Jasson Dominguez is regarded as one of the most celebrated Minor League prospects in recent memory, with sky-high expectations accompanying his professional debut this past season. In Yankees general manager Brian Cashman’s view, the switch-hitting wunderkind lived up to the hype.
Dominguez played in seven games for a Rookie-ball team before jumping to Low-A Tampa, where he batted .258/.346/.398 with nine doubles, a triple, five homers and 18 RBIs in 49 games. Cashman said that he believes only a select group of prospects would be capable of handling a similar jump to a full-season league as an 18-year-old.
“His work ethic is exceptional; his will to be successful is exceptional,” Cashman said recently. “When you engage all the departments, whether it’s player development, performance science, the measurables that come along with it -- he’s basically an anomaly, something that doesn’t come along very often.”
A product of the Dominican Republic, Dominguez received a $5.1 million signing bonus from the Yankees in July 2019, which was all but $300,000 of the club’s bonus pool and a franchise record for an international amateur.
Rated as the Yankees’ No. 2 prospect by MLB Pipeline, the switch-hitting speedster has generated comparisons to some of the greatest athletes in baseball history, like Bo Jackson, Mickey Mantle and Mike Trout.
“There’s a lot of very talented people, and he has a higher level of degree and talent than most,” Cashman said. “If he can obviously put that together and match that to his performance level, you’re going to be talking about something very special.”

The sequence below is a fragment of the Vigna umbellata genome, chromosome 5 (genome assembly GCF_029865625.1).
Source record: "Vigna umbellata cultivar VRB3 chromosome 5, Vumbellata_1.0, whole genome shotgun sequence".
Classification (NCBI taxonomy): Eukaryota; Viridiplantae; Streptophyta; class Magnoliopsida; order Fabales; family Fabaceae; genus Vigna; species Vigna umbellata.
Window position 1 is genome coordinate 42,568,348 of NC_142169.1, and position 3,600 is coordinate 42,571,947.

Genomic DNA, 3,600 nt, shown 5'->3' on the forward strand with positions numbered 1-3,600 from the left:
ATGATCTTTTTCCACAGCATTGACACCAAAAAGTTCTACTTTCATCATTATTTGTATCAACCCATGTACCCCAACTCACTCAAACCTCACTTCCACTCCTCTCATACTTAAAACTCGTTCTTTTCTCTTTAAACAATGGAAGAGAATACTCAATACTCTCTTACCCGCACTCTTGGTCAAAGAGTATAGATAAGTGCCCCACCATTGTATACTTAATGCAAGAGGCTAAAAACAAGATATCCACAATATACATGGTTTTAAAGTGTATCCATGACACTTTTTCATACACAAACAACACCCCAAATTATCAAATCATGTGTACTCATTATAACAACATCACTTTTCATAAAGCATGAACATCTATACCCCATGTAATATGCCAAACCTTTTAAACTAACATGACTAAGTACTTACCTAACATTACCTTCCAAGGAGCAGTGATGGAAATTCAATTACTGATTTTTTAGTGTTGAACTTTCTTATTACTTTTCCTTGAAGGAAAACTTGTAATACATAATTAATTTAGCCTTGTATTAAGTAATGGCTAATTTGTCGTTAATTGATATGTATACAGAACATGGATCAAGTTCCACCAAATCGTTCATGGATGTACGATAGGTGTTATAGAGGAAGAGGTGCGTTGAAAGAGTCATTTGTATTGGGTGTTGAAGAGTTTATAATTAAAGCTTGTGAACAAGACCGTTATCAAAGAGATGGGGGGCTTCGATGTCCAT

Kevin Reese, who was recently promoted to vice president of player development, said that the Yankees organization is “extremely excited” about getting Dominguez back on the field to continue his march toward the big leagues.
“Everywhere he goes, he’s turning heads,” Reese said. “His ability to connect with people, his ability to lead at such a young age, the exit velo, the speed. Some of the measurables that we do on our performance science side, it’s all off the charts. We just want to get him to play more baseball; I think all of the skill is there, all of the ability is there.”
Reese said that the Yankees have not yet decided where Dominguez will begin the season. He’ll likely be playing for Low-A Tampa, where the club recently named Rachel Balkovec as the first female manager in affiliated professional baseball. Balkovec worked with Dominguez as a hitting coach in the Florida Complex League last season.
“I think the conversation very much is, ‘OK, he can hit the ball hard. We all know that,’” Balkovec said. “But I think that once people understand the kind of person he is -- he’s a phenomenal person in the clubhouse. His aptitude is so high. He wants to learn. We’re literally doing offseason English classes right now. He and I aren’t even talking much about baseball.
“We’re talking about English classes so he can be a better person in the clubhouse, be a leader for both Latin American and American players in his future. Everyone knows his baseball talent, that’s obvious, but behind closed doors people need to understand it’s a really special person. What he brings to the clubhouse from a character standpoint is phenomenal.”